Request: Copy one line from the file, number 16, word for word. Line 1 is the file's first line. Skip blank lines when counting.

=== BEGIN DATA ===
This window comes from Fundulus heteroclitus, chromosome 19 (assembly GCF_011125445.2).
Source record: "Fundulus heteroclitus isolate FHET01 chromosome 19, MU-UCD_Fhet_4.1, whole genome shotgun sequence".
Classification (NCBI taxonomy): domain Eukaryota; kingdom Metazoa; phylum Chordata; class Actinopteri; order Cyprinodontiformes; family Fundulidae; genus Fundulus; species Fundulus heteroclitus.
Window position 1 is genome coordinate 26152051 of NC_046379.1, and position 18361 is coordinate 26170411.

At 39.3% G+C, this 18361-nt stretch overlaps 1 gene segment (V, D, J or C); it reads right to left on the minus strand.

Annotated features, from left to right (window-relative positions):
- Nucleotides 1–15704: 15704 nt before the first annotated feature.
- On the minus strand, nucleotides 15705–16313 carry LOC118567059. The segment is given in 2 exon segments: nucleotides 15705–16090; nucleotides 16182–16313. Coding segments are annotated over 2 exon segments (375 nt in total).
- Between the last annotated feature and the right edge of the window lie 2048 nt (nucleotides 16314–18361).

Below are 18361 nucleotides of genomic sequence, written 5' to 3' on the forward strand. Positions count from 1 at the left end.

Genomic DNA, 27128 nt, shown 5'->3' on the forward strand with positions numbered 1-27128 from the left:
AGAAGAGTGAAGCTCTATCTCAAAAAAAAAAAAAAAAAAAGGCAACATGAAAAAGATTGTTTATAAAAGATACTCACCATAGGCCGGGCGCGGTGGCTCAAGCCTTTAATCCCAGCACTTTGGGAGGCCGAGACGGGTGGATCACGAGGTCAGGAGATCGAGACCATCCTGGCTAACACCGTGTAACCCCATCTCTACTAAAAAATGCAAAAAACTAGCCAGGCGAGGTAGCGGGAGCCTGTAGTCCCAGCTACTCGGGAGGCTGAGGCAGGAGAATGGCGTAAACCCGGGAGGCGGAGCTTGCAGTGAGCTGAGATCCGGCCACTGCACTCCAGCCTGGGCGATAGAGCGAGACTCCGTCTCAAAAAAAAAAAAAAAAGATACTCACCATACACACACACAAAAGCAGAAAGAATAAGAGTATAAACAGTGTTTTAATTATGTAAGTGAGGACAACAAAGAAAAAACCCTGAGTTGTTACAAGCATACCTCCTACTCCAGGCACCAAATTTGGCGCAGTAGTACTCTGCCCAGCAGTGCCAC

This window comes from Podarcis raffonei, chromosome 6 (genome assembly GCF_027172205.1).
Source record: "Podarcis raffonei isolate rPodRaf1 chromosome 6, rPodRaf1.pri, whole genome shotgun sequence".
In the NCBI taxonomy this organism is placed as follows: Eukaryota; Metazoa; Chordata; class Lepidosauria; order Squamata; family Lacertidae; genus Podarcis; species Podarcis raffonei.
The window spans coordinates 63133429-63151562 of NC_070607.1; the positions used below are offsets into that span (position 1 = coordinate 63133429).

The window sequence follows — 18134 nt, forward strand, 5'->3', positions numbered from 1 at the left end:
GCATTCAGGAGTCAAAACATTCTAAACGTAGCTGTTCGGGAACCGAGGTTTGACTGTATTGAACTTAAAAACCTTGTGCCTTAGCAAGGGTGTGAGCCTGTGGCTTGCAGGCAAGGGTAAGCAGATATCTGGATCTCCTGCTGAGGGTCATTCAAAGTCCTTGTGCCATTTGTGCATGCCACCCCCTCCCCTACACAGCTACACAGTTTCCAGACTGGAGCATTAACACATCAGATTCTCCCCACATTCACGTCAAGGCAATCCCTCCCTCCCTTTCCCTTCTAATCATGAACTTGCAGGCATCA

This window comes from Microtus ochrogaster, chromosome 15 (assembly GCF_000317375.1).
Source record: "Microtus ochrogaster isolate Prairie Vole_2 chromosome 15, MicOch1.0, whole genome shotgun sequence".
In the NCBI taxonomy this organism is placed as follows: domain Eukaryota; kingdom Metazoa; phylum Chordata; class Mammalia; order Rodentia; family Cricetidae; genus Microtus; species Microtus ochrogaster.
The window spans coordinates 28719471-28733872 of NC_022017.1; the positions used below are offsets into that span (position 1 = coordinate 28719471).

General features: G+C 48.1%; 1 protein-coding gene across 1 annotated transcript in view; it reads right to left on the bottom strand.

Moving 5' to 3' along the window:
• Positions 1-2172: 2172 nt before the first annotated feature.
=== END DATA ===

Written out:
The window spans coordinates 63133429-63151562 of NC_070607.1; the positions used below are offsets into that span (position 1 = coordinate 63133429).